Ashes and the urn: How cricket's oldest rivalry got its name, trophy
- England and Australia are gearing up to resume the oldest rivalry in cricket
- The first Test in the 2021 Ashes will be played at the Gabba, Brisbane from Wednesday
- The word 'Ashes' was first used when England lost to Australia for the first time at home in 1882
England and Australia are gearing up to resume the oldest rivalry in cricket, with the Ashes series set to begin at the Gabba, Brisbane from Wednesday. The five-match Test series is held around every two years and the winners get to lift one of the most iconic, and smallest, trophies in sport – the Ashes Urn.
The Ashes holds a special place for English and Australian cricket and winning this series probably holds more importance than even the World Cup. The Ashes can define a captain’s legacy and make a player an immortal of the sport.
Here is a look at how the name ‘Ashes’ was adopted for this historic rivalry:
The word was first used when England lost to Australia for the first time at home in 1882. After losing the Oval Test on August 29, the Sporting Times newspaper published a joke on the death of English Cricket, saying that “the body will be cremated and the ashes taken to Australia”.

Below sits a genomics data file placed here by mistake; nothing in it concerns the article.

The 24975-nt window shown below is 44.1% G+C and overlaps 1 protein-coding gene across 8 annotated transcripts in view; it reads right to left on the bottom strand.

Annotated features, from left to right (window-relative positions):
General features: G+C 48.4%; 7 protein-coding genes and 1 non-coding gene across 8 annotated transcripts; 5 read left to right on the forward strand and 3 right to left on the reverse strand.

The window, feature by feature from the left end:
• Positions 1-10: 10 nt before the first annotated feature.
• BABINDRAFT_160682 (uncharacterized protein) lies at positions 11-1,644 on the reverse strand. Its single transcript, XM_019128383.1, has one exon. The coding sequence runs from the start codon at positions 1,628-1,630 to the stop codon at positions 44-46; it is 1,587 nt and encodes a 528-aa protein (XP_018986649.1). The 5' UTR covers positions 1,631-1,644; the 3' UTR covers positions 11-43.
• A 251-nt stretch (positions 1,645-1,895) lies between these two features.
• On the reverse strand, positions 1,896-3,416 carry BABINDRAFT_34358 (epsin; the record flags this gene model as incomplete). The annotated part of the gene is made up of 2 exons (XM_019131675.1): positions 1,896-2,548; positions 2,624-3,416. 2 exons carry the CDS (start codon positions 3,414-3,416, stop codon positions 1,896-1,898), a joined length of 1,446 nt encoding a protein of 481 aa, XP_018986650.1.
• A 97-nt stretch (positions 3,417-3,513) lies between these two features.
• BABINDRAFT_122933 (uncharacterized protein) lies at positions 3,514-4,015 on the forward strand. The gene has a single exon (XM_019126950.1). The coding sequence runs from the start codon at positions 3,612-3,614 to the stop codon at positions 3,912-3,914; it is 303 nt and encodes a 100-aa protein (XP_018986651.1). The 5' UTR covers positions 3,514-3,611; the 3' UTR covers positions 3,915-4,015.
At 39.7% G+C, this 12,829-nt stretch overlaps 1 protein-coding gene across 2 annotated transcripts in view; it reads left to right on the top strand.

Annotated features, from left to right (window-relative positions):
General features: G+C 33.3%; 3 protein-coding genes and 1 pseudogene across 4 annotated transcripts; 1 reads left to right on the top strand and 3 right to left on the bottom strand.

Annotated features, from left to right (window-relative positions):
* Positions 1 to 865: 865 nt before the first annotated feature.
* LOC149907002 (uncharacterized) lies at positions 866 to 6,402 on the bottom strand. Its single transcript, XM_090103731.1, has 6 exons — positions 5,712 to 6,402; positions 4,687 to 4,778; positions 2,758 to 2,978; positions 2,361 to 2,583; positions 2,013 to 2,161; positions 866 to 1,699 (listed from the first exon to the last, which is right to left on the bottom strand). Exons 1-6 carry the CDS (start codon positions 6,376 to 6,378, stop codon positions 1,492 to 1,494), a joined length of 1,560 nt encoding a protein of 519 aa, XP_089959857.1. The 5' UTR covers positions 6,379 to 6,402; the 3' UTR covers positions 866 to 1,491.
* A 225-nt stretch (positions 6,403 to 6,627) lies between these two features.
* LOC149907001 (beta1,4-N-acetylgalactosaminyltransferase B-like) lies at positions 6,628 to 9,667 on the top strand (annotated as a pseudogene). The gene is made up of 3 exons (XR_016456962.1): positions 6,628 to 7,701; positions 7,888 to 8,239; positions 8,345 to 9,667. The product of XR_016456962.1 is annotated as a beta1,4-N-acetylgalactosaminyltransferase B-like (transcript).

With the English team departing to tour Australia a few weeks later, then-English captain Hon Ivo Bligh vowed to return with “the ashes”, while his Australian counterpart, WL Murdoch, vowed to defend them.
England played scheduled matches against the Australian national team, while Bligh and amateurs in his side also played a number of social matches. It was at one such match near Melbourne on Christmas Eve, 1882, that Bligh was presented with a small terracotta urn as a symbol of the ashes that he had travelled to Australia to regain.
A pair of bails were burnt down and the ashes were put in that urn, making the legend of the ‘Ashes’ real.
Bligh returned to England with the urn and kept it on the mantelpiece at his home near Rochester in Kent until his death – in 1927. His wife presented the urn to the Marylebone Cricket Club (MCC) upon his request.
The original urn is kept at the MCC museum at the Lord’s, while players are given replicas to celebrate with upon winning the Ashes series. It was first presented to captain Mark Taylor after Australia won the 1998-99 series against England.